Transitional justice is a scorching subject and Rwanda has been a favorite case study for a multidisciplinary horde of researchers since 1994. There are pressing reasons for such a massive intellectual curiosity in the large-scale and diverse rites de passage in the small Central African nation. As much as the mass killings of unarmed Tutsi civilians were perpetrated like a whirlwind, the mass reckoning with génocidaires traveled at light’s speed too, both inside and outside Rwanda. For non-Rwandan scholars, to understand both processes—the layered dynamics of mass violence and the consequential dealing with atrocity crime—tenacity, observation, and reflection is required. Bert Ingelaere’s book bears exactly the fruit of such an undertaking; through thirty-two months of immersion and iterative data collection between 2004 and 2014, he prudently lifts the lid from the Inkiko Gacaca’s “black box.” His book is empirically grounded, apolitical, and free from the orientalism that too often informs scholars’ views on noncosmopolitan transitional justice.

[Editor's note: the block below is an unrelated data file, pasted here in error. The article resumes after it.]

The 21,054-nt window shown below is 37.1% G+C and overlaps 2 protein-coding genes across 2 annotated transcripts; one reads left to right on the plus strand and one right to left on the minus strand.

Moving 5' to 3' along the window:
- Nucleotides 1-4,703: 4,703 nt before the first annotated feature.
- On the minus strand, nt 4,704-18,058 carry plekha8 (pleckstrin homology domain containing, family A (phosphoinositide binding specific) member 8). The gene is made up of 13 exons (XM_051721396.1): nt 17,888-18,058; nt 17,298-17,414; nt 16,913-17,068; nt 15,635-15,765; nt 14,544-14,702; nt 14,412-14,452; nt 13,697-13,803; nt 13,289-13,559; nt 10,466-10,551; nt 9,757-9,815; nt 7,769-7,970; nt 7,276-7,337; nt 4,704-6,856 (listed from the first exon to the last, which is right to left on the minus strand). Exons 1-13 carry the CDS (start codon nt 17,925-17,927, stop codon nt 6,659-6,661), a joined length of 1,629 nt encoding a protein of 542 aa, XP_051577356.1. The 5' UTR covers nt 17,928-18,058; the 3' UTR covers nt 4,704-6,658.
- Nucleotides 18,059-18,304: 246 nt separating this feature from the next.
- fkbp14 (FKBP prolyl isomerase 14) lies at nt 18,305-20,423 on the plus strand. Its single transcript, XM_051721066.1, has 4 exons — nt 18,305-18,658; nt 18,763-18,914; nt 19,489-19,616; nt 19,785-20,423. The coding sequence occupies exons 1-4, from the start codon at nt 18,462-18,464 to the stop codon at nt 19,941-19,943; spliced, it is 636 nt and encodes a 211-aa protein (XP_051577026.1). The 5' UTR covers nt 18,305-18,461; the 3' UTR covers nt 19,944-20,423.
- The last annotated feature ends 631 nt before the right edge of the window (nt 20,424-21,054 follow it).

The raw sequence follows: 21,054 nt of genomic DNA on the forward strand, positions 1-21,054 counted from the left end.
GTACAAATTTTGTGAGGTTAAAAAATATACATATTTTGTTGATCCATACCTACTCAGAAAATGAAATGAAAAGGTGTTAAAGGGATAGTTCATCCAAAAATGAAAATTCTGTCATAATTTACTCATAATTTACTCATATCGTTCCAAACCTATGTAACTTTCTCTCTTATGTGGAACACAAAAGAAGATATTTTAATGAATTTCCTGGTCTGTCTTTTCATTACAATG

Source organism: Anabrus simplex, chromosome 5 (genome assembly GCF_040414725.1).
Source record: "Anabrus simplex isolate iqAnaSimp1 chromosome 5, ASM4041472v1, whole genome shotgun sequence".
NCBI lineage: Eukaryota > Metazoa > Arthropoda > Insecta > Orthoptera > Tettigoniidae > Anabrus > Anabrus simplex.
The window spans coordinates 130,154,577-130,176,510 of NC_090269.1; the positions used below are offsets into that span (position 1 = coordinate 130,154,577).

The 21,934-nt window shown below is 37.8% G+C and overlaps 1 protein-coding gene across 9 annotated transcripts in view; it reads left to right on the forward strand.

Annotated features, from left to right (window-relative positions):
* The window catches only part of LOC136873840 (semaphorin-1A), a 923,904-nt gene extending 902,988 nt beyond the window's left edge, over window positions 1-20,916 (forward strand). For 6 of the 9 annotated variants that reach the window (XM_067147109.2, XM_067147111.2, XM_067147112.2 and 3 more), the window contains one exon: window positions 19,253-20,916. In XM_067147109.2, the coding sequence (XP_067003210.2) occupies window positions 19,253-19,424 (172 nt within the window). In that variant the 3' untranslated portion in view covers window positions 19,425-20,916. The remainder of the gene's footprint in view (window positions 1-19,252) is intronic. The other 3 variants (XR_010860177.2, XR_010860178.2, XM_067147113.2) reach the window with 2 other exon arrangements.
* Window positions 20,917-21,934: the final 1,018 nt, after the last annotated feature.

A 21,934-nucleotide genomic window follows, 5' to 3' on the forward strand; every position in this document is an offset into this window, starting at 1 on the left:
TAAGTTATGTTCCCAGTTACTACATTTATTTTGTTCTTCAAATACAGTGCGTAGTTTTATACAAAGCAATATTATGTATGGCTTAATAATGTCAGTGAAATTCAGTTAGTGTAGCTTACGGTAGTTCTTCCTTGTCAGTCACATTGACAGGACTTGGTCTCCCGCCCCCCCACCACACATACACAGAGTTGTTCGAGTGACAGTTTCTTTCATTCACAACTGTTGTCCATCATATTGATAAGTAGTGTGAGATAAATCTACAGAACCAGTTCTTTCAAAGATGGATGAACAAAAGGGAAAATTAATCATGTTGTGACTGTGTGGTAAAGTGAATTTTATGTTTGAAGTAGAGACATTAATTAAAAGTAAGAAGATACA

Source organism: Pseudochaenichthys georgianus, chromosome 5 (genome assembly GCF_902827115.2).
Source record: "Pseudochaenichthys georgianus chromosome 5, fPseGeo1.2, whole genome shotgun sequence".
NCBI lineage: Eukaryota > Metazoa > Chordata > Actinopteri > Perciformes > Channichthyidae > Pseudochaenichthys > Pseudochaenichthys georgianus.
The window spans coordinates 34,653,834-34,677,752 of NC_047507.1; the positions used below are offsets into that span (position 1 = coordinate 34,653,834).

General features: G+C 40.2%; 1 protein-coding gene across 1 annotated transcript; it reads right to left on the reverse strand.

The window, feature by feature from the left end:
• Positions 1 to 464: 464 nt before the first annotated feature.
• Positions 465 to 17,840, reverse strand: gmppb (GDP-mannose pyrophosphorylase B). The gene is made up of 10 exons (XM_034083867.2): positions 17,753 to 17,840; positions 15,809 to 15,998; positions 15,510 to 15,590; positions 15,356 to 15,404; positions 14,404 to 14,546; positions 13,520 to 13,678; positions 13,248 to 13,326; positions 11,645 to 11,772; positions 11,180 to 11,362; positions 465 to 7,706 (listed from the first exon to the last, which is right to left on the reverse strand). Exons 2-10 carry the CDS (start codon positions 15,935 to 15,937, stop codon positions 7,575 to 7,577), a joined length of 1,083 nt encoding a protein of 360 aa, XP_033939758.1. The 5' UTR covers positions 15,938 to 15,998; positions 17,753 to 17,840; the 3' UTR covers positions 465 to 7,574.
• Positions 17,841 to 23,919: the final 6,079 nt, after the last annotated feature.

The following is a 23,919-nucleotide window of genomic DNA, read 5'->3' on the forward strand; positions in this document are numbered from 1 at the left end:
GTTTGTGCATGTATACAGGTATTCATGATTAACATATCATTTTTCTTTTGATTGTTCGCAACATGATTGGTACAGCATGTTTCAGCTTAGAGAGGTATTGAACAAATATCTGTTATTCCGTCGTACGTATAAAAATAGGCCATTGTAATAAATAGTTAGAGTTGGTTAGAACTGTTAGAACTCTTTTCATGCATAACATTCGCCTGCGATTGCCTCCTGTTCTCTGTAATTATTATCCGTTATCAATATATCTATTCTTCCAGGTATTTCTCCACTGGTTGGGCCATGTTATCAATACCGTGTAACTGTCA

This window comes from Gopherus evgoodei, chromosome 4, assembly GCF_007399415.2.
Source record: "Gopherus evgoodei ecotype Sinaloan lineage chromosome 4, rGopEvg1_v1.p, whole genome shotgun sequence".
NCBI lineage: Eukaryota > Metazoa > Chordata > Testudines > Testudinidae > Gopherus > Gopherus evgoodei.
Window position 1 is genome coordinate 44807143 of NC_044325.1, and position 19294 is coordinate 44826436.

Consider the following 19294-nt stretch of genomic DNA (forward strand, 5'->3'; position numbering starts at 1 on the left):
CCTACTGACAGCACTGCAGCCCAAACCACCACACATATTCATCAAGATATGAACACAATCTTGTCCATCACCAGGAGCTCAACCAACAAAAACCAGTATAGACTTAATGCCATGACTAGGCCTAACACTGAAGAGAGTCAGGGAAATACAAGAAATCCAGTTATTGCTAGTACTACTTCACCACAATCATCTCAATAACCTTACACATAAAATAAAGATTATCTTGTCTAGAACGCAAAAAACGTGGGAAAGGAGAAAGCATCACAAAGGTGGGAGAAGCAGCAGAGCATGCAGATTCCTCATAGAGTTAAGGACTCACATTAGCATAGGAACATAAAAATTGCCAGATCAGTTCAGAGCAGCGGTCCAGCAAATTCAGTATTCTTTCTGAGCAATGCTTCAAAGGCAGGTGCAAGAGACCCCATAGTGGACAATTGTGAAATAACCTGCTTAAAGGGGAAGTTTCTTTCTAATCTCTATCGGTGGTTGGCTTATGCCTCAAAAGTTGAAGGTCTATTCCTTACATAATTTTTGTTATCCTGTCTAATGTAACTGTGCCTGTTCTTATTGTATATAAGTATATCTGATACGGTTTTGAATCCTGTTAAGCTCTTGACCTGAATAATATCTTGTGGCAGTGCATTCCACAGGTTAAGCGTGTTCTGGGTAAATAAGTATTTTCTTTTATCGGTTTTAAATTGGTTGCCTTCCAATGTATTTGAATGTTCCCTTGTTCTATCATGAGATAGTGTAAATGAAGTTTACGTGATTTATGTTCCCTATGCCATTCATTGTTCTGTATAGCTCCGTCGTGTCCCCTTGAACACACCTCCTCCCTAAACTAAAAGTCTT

|Status||Gepubliceerd - 08 jun 2018|